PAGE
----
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It takes time and effort to improve your negotiating skills and even more to

follow up by putting agreements in writing, but it’s time well-spent. If you

observe these practices, you’ll find that your working relationship with clients

improves exponentially.


Just the word “negotiation” causes consternation for many people, leaving them

with a sense of vague distaste or unease. On the other side of the spectrum, some

people actually enjoy a surge of energy and love the challenge of negotiations.

We can dispel much of the negativity that surrounds the negotiating process

if we become aware of our own faulty assumptions. It’s not true that:

• We all see things the same way

• We want all the same goals or outcomes

• If I win, you lose

The beauty of examining your assumptions is that it allows you to change

your perceptions. That step combined with sharpening your negotiation skills

paves the way for you to successfully navigate through your business dealings.

Al Silverstein, retired executive vice president of Jobson Publishing, gives

some important pointers to people who want to become better negotiators. He

says, “There are four things you need to do. Come in with a positive attitude. Be

willing to compromise. Make sure you know your client’s needs. Start high; you

can always come down, but you can’t go up.” Now, let’s consider each of these

strategies more closely.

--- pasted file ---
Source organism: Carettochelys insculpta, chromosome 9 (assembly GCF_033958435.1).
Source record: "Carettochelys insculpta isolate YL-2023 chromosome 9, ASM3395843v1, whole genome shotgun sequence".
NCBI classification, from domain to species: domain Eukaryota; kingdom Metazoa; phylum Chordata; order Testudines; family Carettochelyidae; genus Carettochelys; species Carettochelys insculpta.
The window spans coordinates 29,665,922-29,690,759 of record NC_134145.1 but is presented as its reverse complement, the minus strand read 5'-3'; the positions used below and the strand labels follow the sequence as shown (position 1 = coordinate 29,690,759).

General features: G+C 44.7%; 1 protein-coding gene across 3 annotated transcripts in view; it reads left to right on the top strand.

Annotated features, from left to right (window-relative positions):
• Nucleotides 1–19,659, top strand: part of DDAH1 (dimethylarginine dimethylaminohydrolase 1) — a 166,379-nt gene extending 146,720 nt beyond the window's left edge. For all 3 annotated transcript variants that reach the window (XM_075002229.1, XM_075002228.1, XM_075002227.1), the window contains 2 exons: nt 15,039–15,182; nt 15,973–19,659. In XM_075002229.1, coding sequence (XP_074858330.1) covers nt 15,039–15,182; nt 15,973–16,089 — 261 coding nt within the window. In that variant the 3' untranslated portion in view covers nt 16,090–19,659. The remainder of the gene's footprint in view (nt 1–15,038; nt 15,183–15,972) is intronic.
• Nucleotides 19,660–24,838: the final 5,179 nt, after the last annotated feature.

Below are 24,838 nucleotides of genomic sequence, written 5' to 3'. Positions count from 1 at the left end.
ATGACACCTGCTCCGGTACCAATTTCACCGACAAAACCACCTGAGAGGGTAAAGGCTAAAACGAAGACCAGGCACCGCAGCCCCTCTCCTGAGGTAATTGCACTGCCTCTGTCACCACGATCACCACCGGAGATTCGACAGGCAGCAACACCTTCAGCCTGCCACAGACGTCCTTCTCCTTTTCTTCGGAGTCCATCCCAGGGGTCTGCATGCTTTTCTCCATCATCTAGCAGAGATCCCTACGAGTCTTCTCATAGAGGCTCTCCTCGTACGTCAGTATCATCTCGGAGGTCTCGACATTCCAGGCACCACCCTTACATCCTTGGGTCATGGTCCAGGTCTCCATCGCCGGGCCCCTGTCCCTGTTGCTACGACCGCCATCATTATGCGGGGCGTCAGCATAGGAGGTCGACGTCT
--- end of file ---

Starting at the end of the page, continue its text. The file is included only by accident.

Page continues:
Come in with a positive attitude. Even though negotiations have an adversarial

edge, it’s good to keep in mind that you and your client already agree that

you want to work together on the project. That’s where your positive attitude

comes in. You are simply working out the fine points of the agreement.

Be willing to compromise. No one is recommending that you compromise

your professional standards or that you agree to concessions that threaten the

successful completion of the project. However, there are some issues where compromises

are possible. Part of your job as a negotiator is deciding what these

issues are and how much room you have.

Make sure you know your client’s needs. Your primary goal is to fulfill your

client’s needs, without sacrificing your own need to run a profitable business. To

articulate your client’s needs, focus on the project goals that you defined through

your independent research and your meetings with the client.

Start high; you can always come down, but you can’t go up. When all is said

and done, you must know your bottom line. Don’t start there when you begin to

negotiate. Give yourself some room for compromise. Many people will get a certain

sense of satisfaction from getting you “down” from your initial suggestion,

bid, or offer. (If the client you’re negotiating with is someone you’ve done business

with before and you know this ploy will annoy him, disregard this tip.)